Native Instrument’s Kontakt supports huge range of collections.

Opening a sampler or sample player on a track makes it easy to experiment with different sonic textures. And sometimes, just looking or listening to the available sounds will trigger ideas.

When it comes to sample collections, the world is your oyster. You can find samples for Kontakt of standard Western instruments and those from other cultures, which can add real spice. And virtually every DAW comes with powerful synths—and there are so many incredible third-party synths that are available.

If you’re trying for something a little unusual, you can get cool effects from found sounds, that is, sounds that you record yourself in and around your home and then load into a sampler or drop into a track. For example, a record a refrigerator door closing to layer on a kick drum. Naturally, it all depends on the musical style and context.

Listen Up

The following audio examples will show some additional tracks added to a sparse reggae-influenced instrumental track, to fill out an arrangement that initially consists of just MIDI drums, MIDI bass, rhythm guitar and a guitar melody played in octaves.

First, here is an 8-bar section of the original track.

It definitely can use some augmentation, part wise. We’ll start with a couple of support tracks to beef up some of the existing elements.

The first addition is a synth bass, which was layered with the electric bass sample from the Subtractor synth in the Reason Rack plug-in. Because the bass part was MIDI, it was easy to duplicate it on another track so that both the original and layered part are identical rhythmically and melodically.

First, you’ll hear four measures with only the original bass. On bar 5, the layered bass comes in, making the sound fuller and a little warmer. On bar 9 the drums and rhythm guitar come back in for context. The melody guitar is muted here, so you can focus on the bass sound.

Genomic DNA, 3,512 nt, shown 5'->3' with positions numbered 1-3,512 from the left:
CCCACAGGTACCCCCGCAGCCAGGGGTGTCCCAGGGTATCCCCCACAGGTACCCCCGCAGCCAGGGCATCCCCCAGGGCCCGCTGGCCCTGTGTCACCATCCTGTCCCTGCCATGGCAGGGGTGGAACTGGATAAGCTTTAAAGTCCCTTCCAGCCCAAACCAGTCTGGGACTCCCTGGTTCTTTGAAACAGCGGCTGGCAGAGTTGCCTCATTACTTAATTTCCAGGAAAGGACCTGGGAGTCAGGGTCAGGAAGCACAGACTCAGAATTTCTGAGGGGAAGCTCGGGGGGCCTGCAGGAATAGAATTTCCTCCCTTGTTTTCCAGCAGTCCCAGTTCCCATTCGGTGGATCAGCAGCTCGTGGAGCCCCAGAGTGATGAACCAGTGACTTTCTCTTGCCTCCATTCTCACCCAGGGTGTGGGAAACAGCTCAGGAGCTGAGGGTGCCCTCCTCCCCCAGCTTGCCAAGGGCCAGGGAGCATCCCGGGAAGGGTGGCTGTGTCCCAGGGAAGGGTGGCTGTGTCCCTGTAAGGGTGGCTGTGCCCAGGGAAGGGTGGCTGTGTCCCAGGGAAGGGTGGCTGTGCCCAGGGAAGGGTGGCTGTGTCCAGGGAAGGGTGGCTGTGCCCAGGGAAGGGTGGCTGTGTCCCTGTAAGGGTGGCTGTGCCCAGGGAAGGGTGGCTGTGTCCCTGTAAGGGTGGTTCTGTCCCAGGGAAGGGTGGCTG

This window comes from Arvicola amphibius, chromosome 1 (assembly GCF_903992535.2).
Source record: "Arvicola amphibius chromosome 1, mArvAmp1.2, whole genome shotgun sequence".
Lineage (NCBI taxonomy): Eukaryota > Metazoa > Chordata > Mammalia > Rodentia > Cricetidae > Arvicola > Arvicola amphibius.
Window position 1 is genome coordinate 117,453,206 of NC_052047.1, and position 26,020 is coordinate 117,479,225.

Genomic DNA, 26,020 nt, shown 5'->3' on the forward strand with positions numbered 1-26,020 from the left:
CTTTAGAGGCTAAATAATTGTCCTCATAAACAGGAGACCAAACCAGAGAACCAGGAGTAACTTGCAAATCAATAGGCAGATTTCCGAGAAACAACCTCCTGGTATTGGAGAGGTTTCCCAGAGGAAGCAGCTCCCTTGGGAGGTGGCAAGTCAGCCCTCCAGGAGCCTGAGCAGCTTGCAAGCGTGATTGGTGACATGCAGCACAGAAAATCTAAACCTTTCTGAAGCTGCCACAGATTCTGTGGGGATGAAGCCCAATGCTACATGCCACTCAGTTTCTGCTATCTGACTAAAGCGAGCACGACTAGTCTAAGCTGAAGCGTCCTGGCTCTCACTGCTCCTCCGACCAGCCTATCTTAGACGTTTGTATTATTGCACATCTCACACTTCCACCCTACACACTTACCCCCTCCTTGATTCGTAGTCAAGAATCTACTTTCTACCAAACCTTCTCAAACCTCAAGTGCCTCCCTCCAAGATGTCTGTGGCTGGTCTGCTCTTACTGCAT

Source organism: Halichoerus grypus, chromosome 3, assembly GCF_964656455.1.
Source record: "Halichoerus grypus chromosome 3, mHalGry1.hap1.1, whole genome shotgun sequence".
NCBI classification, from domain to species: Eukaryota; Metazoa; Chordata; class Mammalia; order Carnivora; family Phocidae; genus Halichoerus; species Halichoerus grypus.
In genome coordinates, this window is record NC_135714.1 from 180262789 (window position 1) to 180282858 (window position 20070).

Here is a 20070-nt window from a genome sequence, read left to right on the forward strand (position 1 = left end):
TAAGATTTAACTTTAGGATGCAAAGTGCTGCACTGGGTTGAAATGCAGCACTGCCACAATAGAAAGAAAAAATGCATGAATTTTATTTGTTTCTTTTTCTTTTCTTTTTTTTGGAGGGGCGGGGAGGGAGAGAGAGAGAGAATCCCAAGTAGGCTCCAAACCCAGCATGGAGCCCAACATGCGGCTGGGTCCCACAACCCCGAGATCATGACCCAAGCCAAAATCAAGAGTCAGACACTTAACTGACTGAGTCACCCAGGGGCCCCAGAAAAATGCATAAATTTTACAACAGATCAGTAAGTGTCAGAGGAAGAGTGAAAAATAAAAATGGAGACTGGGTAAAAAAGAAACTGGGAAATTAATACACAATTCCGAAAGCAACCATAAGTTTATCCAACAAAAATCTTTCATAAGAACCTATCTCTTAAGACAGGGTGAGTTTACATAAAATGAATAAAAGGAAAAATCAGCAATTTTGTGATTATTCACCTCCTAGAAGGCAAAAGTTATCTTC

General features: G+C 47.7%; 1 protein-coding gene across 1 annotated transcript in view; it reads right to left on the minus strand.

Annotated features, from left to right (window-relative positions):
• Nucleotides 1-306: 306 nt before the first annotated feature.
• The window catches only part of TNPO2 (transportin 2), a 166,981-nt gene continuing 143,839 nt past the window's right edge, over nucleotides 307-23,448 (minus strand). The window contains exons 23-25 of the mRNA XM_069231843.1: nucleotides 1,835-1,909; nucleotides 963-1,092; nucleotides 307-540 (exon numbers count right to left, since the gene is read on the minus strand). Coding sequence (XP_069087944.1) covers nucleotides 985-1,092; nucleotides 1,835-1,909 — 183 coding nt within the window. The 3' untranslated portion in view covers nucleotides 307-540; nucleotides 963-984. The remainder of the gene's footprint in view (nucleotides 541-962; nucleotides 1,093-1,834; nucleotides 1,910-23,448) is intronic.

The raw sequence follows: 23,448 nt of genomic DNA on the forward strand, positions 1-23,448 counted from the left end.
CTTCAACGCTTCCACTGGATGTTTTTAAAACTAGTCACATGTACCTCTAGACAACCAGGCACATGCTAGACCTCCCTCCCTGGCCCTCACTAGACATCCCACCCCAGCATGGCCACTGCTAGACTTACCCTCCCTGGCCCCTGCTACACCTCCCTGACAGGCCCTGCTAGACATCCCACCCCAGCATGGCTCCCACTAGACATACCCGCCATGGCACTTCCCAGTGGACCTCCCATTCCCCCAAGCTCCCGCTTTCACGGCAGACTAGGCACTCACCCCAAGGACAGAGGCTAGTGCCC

Next, to give the kick drum a little more upper-midrange emphasis, the MIDI part was duplicated, and a sample made from hitting a covered cardboard box was layered on it.

In the first four measures, you’ll hear the original bass drum and then the layer comes on measure 5. The bass and rhythm guitar come back in on bar 9.

Depending on the musical style, sometimes layering a drum loop on top of the original drums can give you a fuller and more intricate part. Here, a dancehall-reggae-style audio drum loop combines with the original drum tracks. Not all the kick hits align from the original part and the loop, but overall, they work well together, and that’s what matters. The snare from the original part was reduced considerably to allow the (more interesting-sounding) snare from the loop come through more clearly.

You’ll hear four measures with the original part, and then four with the new drum-loop layered on top with the other instruments coming in on bar 9.

More Touches

Now we’ll add some additional tracks to supplement the instrumentation. In a full song arrangement, you could bring these parts in at an appropriate spot to help build the energy. You wouldn’t necessarily want them all in from the top.

One of the additions you’ll hear in the next example is a shaker part from Kontakt’s Cuba collection. Hand percussion parts (whether recorded live or in loop form or triggered by MIDI notes), particularly when mixed in subtly, can add additional life to a song section and provide contrast with previous sections.

You’ll also hear two other additional tracks: one is a muted guitar line with a lot of delay on it that answers the melody in a couple of spots.

The tracks for the final example. The original tracks are in blue and the added ones in red.

You’ll hear a simple chordal pad come in, played with a B3 organ sound from Kontakt, as well. Pads are also useful for filling out parts and adding change as a song progresses.

The organ enters at bar 13 and the shaker at bar 21. The muted guitar comes in at 18 and 19 as it answers the melody line's end.